Improve how you deal with pressure – try the power pose
The match is coming up… and your heart starts beating faster. The lucidity that is usually something you can rely is losing ground on thoughts. Feelings of doubt pop up. Time to learn to deal better with situations under pressure. Here’s how the ‘Power Pose’ might be able to help you!
The term “Power posing” was launched by Harvard Business School Professor Amy Cuddy. It’s a pose that consists of standing tall with the arms raised in a number of possible positions with a slight turn up of the chin and eyes looking up to the sky. Professor Cuddy researched how this posture affects how we feel about ourselves and how this posture can benefit us in real life competitive situations.
Let your body speak to your mind and influence your behavior.
Professor Cuddy’s theory states that our bodies change our mind, and our minds can change our behavior, and our behavior can change our outcomes. This concept can help athletes when they are in the face of competition, as how we handle pressure often can make or break a performance.
“our bodies change our mind, and our minds can change our behavior, and our behavior can change our outcomes.” Amy Cuddy
Power Posing: so what is it?
When do you do a power pose you physically try to express confidence, and this through the posture. Try raising or opening your arms, or moving your hands away from your body or even opening yourself up to the full extent. The complete opposite of a power pose is making yourself (feel and look) smaller. Imagine how you feel when you cross your legs or arms, hunched over, hold your elbows, or close up your body as if you were afraid of taking up space.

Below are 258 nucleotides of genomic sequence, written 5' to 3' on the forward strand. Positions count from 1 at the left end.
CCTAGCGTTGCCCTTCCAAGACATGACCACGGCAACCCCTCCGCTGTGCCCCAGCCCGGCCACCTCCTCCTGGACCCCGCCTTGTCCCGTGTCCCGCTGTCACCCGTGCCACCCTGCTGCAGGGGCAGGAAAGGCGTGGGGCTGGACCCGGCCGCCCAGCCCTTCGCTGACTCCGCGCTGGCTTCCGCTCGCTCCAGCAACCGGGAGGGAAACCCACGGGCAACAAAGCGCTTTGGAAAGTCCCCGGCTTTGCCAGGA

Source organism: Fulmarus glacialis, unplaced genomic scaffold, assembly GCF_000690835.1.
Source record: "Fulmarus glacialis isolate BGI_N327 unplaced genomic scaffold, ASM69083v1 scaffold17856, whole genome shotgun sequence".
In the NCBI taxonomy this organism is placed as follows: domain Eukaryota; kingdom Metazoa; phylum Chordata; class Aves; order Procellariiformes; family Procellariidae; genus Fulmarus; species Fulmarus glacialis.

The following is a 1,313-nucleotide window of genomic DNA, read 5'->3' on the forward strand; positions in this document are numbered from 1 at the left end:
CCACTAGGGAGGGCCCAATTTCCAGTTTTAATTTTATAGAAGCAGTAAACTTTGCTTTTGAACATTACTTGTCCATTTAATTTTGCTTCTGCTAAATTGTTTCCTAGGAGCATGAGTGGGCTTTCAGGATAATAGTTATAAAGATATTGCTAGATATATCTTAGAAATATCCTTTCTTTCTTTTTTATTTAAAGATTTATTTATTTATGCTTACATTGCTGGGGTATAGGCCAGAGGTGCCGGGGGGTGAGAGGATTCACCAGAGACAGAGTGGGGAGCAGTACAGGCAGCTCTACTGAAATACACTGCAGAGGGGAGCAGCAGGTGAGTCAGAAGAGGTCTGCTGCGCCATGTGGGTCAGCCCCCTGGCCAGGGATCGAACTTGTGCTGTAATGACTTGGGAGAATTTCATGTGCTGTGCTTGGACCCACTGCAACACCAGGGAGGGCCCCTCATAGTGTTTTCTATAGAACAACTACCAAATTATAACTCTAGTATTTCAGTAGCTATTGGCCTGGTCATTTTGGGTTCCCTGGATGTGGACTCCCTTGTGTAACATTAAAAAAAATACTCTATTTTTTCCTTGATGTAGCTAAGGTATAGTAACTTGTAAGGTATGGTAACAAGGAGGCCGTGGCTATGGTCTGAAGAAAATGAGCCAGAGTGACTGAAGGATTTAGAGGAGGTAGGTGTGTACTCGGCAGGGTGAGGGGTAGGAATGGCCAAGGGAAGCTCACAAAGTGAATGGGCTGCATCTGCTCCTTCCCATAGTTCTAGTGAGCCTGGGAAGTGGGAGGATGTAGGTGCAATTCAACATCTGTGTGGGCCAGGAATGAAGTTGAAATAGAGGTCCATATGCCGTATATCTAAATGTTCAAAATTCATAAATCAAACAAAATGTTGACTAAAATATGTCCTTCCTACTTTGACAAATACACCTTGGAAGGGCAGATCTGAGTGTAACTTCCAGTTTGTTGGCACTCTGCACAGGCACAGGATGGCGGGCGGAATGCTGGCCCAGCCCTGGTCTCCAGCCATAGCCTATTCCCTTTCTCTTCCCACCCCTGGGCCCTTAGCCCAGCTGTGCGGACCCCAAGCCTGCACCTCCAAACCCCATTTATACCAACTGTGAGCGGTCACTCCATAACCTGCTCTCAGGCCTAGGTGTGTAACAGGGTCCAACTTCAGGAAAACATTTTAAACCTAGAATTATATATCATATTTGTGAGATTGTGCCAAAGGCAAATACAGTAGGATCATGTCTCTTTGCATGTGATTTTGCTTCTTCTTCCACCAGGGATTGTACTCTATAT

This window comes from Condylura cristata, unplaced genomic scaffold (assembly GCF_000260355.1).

What does the power pose do – scientifically?
The research of Professor Cuddy has shown that holding a power pose for 2 mins has an effect on our hormones.
First of all it releases testosterone which is a dominance hormone and a regulator of physical energy and the ability to think clearly
At the same time it reduces the stress hormone cortisol, a hormone released in stressful situations
By increasing testosterone and reducing cortisol, people of all ages demonstrated increased willingness to take risks, felt their confidence boosted, and could perform better in demanding situations.
Try it out yourself!
Choose a certain powerpose you want to try out – be inspired by one of the three below
Stand for 2 minutes in a power pose. Ideally, power posing is done every day
Prior to a competition, stand and breathe for 2 minutes in a power pose as a pre-competition routine.
Taking 2 minutes to power pose in a bathroom stall before your match can affect your outcome.
Power Posing and Body Language – look out for clues!
Body language is a form of non-verbal communication both to others and to our own body. Smart athletes size up one another and look for subtle non-verbal cues that say things like “I am confident” or “I am scared”. A power pose will give you more confidence to have and keep confident body language.
More about body language will follow – start trying these power poses out as they can help determine your outcome!
More info on Professor Amy Cuddy: http://amycuddy.com/
She is the author of the book Presence – available here
For more MSquash Match Strategy tips: www.msquash.com/blog
Check out our camps: www.msquash.com/camps
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